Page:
Answering To A High School-er Power

| Wichita, Kansas, USA | Learning | April 11, 2013

(It’s my first year teaching high school. One of my students is incapable of turning in assignments or accepting anything I say without audible commentary.)

Me: “Your assignment was due last week. It’s a zero.”

Student: “But Mr. [my name], I had two soccer games so I couldn’t do it!”

Me: “I’m not going to argue with you. Games are not an excuse. It was on the homework page. It’s time for class, and you’re interrupting. Sit down and be quiet; the discussion is over.”

(I turn back to the board.)

Student: *stage whispers* “God!”

Me: “‘Mr. [my name] will be quite sufficient, [student’s name].”

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Practice What You Teach

| Florida, USA | Learning | April 11, 2013

Professor: “It is extremely important that you cite your work! I will not tolerate plagiarism!”

Student: “How do you want the papers to be cited? MLA? APA?”

Professor: “As long as you don’t take peoples’ work without crediting it, I am fine with whatever style. I am a stickler for plagiarism!”

(After going over the syllabus, she starts the first part of lecture.)

Professor: “Oh by the way, I copied and pasted some information on the internet to make this PowerPoint.”

Student: “Can you give us the site to study off of later?”

Professor: “Oh, I don’t remember what it was; just some random website that I copied!”

(Needless to say, she got even more ridiculous as the semester went on.)

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This Mini-Monarch Doesn’t Need Tudor-ing In History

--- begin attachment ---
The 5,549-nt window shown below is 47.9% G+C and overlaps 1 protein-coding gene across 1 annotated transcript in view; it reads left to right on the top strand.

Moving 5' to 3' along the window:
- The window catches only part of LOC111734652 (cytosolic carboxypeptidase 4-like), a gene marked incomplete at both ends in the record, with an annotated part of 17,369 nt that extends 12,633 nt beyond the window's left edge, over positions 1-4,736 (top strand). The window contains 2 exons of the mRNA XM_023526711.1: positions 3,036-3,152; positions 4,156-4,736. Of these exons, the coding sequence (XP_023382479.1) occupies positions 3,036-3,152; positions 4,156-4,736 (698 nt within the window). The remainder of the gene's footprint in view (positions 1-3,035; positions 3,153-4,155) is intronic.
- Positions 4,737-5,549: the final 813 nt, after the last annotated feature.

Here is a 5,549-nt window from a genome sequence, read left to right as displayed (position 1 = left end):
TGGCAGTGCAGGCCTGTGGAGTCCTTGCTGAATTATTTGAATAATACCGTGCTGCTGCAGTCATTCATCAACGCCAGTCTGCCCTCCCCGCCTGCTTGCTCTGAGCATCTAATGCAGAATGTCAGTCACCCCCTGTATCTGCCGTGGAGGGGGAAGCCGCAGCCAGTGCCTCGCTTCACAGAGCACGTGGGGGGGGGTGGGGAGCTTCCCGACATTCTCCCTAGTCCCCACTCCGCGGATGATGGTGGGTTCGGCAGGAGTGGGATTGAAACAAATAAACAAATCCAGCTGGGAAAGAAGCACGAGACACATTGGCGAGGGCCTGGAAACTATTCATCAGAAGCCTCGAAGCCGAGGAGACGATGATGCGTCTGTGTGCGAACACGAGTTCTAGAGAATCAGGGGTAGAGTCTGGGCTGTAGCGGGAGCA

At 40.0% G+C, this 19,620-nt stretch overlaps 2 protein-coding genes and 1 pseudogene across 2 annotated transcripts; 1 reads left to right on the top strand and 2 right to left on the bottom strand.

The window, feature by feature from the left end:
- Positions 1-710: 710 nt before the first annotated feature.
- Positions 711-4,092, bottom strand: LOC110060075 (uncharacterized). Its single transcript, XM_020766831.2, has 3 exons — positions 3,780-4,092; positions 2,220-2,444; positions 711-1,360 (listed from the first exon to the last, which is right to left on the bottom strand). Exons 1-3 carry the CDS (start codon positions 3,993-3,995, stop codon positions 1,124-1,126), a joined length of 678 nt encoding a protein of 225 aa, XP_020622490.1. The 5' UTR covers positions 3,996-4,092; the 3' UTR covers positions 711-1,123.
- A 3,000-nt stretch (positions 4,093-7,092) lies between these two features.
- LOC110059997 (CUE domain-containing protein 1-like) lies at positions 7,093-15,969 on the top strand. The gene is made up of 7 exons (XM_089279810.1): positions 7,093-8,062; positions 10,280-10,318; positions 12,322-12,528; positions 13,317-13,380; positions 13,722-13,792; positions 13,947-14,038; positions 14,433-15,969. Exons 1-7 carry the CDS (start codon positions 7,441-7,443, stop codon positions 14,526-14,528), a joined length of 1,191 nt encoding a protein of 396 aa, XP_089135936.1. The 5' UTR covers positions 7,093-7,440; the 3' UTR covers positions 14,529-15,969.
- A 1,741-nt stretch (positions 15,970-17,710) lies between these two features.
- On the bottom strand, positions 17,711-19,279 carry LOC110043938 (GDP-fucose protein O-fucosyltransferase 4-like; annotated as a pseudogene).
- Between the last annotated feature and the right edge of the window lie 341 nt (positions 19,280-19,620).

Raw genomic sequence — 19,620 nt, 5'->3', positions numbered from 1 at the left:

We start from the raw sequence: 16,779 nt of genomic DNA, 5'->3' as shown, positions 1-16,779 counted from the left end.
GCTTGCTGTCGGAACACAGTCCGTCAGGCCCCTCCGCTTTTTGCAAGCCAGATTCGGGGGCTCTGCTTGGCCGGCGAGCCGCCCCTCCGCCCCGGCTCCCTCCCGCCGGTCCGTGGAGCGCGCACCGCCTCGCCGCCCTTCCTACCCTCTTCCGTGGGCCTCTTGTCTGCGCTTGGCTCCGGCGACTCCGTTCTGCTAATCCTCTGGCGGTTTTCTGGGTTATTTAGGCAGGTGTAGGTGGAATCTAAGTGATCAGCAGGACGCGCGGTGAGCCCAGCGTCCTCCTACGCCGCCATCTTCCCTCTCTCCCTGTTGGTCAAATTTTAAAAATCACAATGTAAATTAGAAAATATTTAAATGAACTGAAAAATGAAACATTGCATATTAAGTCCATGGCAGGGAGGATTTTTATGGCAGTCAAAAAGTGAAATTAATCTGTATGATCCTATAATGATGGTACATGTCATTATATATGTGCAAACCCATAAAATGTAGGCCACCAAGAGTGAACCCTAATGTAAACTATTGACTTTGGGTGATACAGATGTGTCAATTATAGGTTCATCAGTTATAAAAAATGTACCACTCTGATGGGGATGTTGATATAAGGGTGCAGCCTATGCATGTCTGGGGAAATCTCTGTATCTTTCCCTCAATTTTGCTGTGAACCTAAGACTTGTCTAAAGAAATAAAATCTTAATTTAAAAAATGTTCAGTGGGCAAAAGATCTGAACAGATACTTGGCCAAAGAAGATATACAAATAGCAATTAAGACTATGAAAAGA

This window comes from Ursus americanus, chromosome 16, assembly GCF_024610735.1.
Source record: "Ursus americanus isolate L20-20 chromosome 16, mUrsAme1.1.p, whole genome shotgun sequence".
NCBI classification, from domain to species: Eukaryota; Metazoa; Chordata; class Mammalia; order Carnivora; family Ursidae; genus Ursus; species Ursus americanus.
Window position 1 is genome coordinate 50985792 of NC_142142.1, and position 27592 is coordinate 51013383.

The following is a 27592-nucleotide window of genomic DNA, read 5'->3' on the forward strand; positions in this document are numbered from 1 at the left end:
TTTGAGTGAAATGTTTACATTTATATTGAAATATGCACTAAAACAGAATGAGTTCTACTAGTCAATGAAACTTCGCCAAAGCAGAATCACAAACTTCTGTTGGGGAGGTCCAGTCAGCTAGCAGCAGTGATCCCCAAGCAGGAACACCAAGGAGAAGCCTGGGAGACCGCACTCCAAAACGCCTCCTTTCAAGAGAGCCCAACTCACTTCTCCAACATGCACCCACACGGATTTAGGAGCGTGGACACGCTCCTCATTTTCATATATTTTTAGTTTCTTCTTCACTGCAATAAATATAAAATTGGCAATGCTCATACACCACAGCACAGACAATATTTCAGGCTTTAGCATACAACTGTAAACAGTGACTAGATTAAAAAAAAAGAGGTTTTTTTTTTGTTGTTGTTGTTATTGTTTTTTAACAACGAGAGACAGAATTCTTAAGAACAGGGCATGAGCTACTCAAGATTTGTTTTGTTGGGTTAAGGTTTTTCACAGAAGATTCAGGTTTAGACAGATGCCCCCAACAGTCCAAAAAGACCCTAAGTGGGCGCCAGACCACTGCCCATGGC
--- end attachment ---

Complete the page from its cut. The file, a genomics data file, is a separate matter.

| Texas, USA | Learning | April 11, 2013

(I am a second grade teacher. One of my students, an exceptionally bright young boy, runs up to me at recess with a huge grin.)

Me: “Hey, [student]! What are you playing?”

Student: “Henry VIII!”

Me: “Oh? How do you play Henry VIII?”

Student: *hugs me* “I love you!”

Me: “Oh, sweetie. I love you, t—”

Student: *interrupts* “Just kidding! Off with your head!”

(Best. Game. Ever.)

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The Lion, The Witch, And The Tannenbaum

| New York, USA | Learning | April 10, 2013

(I’m a substitute teacher, and as long as the students get their work done, I’m pretty laid back. I also use some pop culture references to get a laugh out of students when I’m in a new class.)

Me: “If you want to work in pairs, that’s fine as long as you’re working diligently. Just keep the noise level conversational and don’t go wandering around the classroom. So, if you’re sitting up front and your friend is all the way in the back in Narnia, you can’t go visit them.”

Student: “I wanna go to Narnia!”

Me: “Well, there’s no wardrobe in here. Sorry.”

Student: “There’s a closet!”

Me: “It’s not the same as a wardrobe.”

Student: “I’m gonna try!” *gets up and runs to the closet*

Me: “Excuse me! Take a seat right now!”

Student: *opens closet and steps inside* “Oh my God!”

Me: “Please sit down or you’re going to the disciplinary office.”

Student: “There really is a Narnia in here!”

(By now, I’ve made it to the closet on the other side of the classroom. To my surprise, there is a fake Christmas tree, complete with fake snow, inside of the closet. I guess closets can get you to Narnia!)

 

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Why Cartesians Need To Coordinate With Cartography

| Wisconsin, USA | Learning | April 10, 2013

(I’m about to go on a high school exchange to Japan for a year. I’m required to mail them some homework to my math teacher in order to complete the semester I’d be missing.)

Me: “Hi, [math teacher!] I’m here to pick up my worksheets.”

Math Teacher: “Have fun in Japan and wherever else you go. Are you going drive across the border and explore China while you’re there? You really should while you can, young lady.”

(I was pretty embarrassed for him, so I stared at my shoes as I mumbled an awkward response.)

Me: “My host family doesn’t have any plans to fly there from the islands of Japan. I have to go.” *rushes out*

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